When a bull first comes into the arena out of the toril, or bull pen gate, the matador greets it with a series of manoeuvres, or passes, with a large cape; these passes are usually verónicas, the basic cape manoeuvre (named for the woman who held out a cloth to Christ on his way to the crucifixion).

The amount of applause the matador receives is based on his proximity to the horns of the bull, his tranquillity in the face of danger, and his grace in swinging the cape in front of an infuriated animal weighing more than 460 kg (more than 1,000 lb).

The bull instinctively goes for the cloth because it is a large, moving target, not because of its colour; bulls are colour-blind and charge just as readily at the inside of the cape, which is yellow.

Fighting bulls charge instantly at anything that moves because of their natural instinct and centuries of special breeding.

Unlike domestic bulls, they do not have to be trained to charge, nor are they starved or tortured to make them savage.

Those animals selected for the corrida are allowed to live a year longer than those assigned to the slaughter house. Bulls to be fought by novilleros (“beginners”) are supposed to be three years old and those fought by full matadors are supposed to be at least four.

The second part of the corrida consists of the work of the picadors, bearing lances and mounted on horses (padded in compliance with a ruling passed in 1930 and therefore rarely injured).

The picadors wear flat-brimmed, beige felt hats called castoreños, silver-embroidered jackets, chamois trousers, and steel leg armour.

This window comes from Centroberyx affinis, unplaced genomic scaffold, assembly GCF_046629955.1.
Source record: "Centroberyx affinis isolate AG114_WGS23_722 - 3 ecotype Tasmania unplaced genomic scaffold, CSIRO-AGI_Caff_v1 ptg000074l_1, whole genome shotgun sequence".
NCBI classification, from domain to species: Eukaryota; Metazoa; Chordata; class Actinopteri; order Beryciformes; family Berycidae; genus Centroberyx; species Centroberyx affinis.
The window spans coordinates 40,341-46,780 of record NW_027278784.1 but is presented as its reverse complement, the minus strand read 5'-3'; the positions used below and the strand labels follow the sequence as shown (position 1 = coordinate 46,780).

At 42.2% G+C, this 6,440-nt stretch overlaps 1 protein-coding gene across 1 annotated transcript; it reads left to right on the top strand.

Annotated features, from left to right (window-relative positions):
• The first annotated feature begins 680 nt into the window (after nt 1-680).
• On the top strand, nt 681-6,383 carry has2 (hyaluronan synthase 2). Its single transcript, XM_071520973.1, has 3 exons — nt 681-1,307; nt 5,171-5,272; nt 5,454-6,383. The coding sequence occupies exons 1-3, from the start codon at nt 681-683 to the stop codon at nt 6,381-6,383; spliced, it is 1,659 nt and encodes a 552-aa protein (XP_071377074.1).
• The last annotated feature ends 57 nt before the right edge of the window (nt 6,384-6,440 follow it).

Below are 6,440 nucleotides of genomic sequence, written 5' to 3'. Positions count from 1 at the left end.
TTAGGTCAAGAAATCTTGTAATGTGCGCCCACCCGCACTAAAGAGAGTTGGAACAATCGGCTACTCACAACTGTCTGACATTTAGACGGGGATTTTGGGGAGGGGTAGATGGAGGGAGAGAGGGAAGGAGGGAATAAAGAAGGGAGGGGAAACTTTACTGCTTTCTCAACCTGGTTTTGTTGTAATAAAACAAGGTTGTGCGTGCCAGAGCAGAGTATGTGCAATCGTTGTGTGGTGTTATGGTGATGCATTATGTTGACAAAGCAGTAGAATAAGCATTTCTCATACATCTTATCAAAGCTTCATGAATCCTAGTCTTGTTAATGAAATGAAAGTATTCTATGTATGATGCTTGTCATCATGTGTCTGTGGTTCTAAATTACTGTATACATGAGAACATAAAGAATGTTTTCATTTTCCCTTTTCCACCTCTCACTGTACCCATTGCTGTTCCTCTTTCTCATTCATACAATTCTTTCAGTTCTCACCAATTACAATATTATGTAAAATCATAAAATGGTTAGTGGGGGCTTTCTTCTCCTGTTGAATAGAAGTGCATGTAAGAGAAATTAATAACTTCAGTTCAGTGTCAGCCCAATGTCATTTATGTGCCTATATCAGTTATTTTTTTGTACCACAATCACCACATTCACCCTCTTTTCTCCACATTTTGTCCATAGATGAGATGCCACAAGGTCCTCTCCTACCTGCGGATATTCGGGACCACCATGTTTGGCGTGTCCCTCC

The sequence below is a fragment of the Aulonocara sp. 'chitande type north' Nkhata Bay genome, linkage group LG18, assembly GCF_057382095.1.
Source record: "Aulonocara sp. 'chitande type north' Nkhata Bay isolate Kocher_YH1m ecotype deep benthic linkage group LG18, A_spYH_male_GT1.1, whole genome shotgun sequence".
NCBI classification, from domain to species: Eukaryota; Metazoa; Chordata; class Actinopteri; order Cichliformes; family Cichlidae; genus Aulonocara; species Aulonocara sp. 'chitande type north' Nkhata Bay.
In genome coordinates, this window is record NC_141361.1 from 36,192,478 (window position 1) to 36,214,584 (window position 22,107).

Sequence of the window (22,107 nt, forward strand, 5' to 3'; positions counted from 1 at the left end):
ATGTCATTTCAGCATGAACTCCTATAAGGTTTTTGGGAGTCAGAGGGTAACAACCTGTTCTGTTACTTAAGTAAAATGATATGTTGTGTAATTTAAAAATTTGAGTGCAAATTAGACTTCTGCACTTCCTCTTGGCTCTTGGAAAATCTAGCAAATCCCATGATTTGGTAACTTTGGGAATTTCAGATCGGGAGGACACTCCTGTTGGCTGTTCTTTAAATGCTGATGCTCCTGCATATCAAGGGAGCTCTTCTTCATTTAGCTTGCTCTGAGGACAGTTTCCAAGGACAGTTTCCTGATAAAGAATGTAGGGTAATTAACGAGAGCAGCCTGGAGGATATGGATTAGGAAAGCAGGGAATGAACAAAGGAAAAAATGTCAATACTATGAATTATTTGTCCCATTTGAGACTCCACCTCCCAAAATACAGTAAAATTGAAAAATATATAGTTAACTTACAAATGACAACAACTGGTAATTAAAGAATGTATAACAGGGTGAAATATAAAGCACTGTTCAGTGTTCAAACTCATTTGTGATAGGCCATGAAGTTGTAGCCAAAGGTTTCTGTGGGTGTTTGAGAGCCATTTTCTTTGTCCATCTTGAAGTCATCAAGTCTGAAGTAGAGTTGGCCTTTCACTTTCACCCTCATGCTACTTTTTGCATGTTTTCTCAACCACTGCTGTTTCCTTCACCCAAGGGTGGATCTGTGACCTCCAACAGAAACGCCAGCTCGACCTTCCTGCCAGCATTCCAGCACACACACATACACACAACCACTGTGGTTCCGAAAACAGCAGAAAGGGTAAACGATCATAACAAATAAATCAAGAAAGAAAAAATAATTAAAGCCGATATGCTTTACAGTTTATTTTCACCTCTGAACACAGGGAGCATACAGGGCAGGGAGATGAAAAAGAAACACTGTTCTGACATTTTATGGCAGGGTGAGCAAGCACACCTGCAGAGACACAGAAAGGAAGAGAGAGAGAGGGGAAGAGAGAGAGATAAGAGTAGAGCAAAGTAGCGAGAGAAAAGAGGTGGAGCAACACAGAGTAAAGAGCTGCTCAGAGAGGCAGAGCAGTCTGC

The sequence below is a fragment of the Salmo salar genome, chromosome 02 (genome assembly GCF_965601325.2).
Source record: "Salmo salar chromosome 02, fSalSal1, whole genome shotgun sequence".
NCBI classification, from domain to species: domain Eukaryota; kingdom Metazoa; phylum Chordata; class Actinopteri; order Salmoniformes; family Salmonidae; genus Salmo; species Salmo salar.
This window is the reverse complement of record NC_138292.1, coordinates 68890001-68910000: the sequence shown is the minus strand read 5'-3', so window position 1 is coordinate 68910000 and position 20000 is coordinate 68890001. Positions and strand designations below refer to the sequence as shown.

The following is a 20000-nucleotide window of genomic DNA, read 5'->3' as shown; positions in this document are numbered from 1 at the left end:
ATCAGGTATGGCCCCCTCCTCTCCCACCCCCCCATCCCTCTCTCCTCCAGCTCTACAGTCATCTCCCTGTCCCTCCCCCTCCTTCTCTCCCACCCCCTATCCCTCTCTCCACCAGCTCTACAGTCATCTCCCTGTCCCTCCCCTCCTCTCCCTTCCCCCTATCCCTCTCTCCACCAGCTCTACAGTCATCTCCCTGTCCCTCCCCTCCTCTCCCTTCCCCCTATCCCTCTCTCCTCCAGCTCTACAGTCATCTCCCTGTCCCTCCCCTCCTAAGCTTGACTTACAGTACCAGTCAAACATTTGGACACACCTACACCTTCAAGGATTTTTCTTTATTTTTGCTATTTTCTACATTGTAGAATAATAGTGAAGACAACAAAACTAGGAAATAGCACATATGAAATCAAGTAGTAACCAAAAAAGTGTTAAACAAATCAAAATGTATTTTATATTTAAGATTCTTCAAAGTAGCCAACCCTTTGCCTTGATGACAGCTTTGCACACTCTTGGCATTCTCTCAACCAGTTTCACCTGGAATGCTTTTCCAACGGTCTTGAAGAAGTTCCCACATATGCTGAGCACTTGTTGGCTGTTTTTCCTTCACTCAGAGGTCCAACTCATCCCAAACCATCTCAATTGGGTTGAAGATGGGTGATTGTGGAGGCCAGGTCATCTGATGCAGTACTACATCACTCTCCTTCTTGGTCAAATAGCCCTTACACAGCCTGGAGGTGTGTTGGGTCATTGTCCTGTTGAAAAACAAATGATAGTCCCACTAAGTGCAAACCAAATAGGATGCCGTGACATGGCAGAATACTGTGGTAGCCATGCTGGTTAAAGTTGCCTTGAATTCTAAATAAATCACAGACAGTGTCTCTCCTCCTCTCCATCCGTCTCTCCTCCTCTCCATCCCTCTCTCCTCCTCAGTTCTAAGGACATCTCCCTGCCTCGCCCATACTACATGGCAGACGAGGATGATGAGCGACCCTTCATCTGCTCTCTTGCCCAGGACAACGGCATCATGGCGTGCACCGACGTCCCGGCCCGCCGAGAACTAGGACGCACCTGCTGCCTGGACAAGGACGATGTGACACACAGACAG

After three lancings or less, depending on the judgment of the president of the corrida for that day, a trumpet blows, and the banderilleros, working on foot, advance to place their banderillas (brightly adorned, barbed sticks) in the bull’s shoulders in order to lower its head for the eventual kill.

They wear costumes similar to those of their matadors but their jackets and pants are embroidered in silver.

After the placing of the banderillas, a trumpet sounds signaling the last phase of the fight.

Although the bull has been weakened and slowed, it has also become warier during the course of the fight, sensing that behind the cape is its true enemy; most gorings occur at this time.

The serge cloth of the muleta is draped over the estoque, and the matador begins what is called the faena, the last act of the bullfight.

The aficionados (ardent fans) study the matador’s every move, the ballet like passes practiced since childhood. (Most matadors come from bullfighting families and learn their art when very young.)

As with every manoeuvre in the ring, the emphasis is on the ability to increase but control the personal danger, maintaining the balance between suicide and mere survival.

In other words, the real contest is not between the matador and an animal; it is the matador’s internal struggle.

The basic muleta passes are the trincherazo, generally done with one knee on the ground and at the beginning of the faena; the pase de la firma, simply moving the cloth in front of the bull’s nose while the fighter remains motionless; the manoletina, a pass invented by the great Spanish matador Manolete (Manuel Laureano Rodríguez Sánchez, 1917-47), where the muleta is held behind the body; and the natural, a pass in which danger to the matador is increased by taking the sword out of the muleta, thereby reducing the target size and tempting the bull to charge to larger object—the bullfighter.

After several minutes spent in making these passes, wherein the matador tries to stimulate the excitement of the crowd by working closer and closer to the horns, the fighter takes the sword and lines up the bull for the kill.

The blade must go between the shoulder blades; because the space between them is very small, it is imperative that the front feet of the bull be together as the matador hurtles over the horns.